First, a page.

Labour Regulations and Informalisation in India’s Organised Manufacturing: A Case of Textile and Clothing
Prateek Kukreja () and
Seema Bathla ()
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Prateek Kukreja: Indian Council for Research on International Economic Relations
Seema Bathla: Jawaharlal Nehru University
The Indian Journal of Labour Economics, 2018, vol. 61, issue 3, No 3, 473-492
Abstract This paper seeks to understand the dynamics behind a slow pace of employment growth in one of the key industries in India, viz. textile and clothing, in view of labour market rigidities. It begins with delineation of labour regulations and amendments undertaken by the Central and the respective state governments in the organised manufacturing. A derived labour demand equation is estimated to gauge the impact of labour regulations and other factors on employment. The analysis indicates that the organised textile and clothing industry has provided employment to nearly 2.5 million people in 2013–2014. However, the industrial firms have been increasingly hiring contract workers in place of regular workers, whose share in total workers has increased from 8.5 to 15% between 2000–2001 and 2013–2014. The share of contract workers in total workers is relatively higher in Gujarat, Haryana, Madhya Pradesh, Maharashtra, Rajasthan and Uttar Pradesh. This seems to be in a bid to escape the strict provisions of the Industrial Disputes Act, 1947. We find a significant adjustment cost involved relating to hiring and firing of workers, which, in turn, may constrain the job-creating potential of this sector. The regulations under the Act make it difficult for the employer to adjust their labour input, in response to changes in technology. The states with relatively flexible labour regulations have performed better in terms of employment growth than those with rigid regulations though the rate of growth of contract labour has been high in almost all. The empirical analysis based on the random effect model estimated from 2000–2001 to 2013–2014 across 19 states validates that firms find hard to adjust employment to the desired or optimum levels immediately. Increasing wage rate and capital intensity also affect demand for labour in a significant way. While pushing reforms to revitalise output and export growth in this segment, the Textile Policy 2017 should also strive to bring the much needed amendments in labour regulations towards creation of gainful jobs.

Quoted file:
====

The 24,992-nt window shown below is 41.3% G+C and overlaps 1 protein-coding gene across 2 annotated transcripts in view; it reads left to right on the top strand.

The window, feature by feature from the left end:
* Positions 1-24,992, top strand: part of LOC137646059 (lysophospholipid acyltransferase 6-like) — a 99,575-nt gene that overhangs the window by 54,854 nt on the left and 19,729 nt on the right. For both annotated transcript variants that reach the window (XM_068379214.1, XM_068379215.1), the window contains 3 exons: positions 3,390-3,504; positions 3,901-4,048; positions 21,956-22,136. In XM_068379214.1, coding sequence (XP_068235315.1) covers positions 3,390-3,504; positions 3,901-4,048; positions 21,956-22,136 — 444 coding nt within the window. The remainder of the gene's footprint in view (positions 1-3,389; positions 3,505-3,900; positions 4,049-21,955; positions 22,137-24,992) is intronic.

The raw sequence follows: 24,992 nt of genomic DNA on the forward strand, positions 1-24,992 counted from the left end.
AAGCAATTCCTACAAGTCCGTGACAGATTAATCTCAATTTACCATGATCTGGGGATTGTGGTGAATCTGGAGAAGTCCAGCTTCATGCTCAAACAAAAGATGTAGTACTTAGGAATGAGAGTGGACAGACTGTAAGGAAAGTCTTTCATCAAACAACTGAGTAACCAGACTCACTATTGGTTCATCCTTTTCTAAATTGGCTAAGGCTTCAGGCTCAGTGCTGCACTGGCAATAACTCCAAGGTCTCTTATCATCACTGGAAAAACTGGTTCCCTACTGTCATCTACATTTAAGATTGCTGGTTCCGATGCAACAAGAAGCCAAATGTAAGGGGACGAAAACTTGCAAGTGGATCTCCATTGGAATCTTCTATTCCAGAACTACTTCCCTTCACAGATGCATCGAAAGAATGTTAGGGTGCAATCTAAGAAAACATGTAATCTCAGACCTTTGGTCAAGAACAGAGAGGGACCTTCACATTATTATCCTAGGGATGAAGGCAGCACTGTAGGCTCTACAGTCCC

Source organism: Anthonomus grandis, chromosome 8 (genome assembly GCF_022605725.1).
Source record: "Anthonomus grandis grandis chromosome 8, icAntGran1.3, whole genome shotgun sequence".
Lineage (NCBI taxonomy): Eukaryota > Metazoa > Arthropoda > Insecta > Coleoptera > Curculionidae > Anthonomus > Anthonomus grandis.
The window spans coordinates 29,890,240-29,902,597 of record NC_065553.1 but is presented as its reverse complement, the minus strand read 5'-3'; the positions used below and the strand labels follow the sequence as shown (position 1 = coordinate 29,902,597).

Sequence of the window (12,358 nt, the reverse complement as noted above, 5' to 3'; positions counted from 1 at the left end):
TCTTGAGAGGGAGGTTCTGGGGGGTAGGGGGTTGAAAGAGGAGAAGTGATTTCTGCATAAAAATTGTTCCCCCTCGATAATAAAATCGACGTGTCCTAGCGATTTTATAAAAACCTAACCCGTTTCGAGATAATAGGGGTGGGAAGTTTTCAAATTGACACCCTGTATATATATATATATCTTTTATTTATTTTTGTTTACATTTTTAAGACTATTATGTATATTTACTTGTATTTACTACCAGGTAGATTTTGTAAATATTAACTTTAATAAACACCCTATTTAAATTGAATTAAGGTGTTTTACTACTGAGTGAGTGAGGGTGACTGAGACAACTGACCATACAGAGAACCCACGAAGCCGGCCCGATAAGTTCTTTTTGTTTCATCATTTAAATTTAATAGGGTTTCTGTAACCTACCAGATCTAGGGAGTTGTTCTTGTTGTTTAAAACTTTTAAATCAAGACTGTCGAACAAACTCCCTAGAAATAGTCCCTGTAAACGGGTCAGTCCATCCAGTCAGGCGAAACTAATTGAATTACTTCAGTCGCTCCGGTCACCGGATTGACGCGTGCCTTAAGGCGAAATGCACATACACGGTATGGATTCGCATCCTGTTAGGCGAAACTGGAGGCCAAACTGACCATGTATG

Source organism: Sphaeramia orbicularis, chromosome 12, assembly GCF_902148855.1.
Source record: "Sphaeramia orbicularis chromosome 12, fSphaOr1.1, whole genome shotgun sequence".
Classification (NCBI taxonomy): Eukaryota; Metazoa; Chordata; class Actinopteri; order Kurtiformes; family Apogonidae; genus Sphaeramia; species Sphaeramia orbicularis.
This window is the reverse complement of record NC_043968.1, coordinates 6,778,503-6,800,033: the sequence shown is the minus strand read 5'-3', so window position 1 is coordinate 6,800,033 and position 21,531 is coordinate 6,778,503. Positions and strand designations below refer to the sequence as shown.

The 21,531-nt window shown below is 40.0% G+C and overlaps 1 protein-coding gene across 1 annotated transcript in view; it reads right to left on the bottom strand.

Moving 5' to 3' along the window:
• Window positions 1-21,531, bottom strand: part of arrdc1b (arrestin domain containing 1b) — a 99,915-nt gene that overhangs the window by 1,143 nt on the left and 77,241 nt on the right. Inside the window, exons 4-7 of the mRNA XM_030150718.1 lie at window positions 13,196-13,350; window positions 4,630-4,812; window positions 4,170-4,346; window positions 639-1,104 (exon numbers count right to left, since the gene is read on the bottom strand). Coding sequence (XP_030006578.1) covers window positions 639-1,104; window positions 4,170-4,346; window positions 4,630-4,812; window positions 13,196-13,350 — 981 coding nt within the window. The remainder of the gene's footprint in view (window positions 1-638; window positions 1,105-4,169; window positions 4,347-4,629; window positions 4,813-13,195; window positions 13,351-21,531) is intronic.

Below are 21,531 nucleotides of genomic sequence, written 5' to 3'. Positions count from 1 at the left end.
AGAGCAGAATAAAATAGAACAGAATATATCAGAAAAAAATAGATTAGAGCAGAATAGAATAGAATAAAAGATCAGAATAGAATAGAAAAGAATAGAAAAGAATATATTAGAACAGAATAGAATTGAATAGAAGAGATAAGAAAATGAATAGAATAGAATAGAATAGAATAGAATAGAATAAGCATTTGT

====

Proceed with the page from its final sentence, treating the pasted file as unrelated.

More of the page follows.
Keywords: Organised manufacturing; Labour laws; Employment growth; Contract labour; Informalisation (search for similar items in EconPapers)
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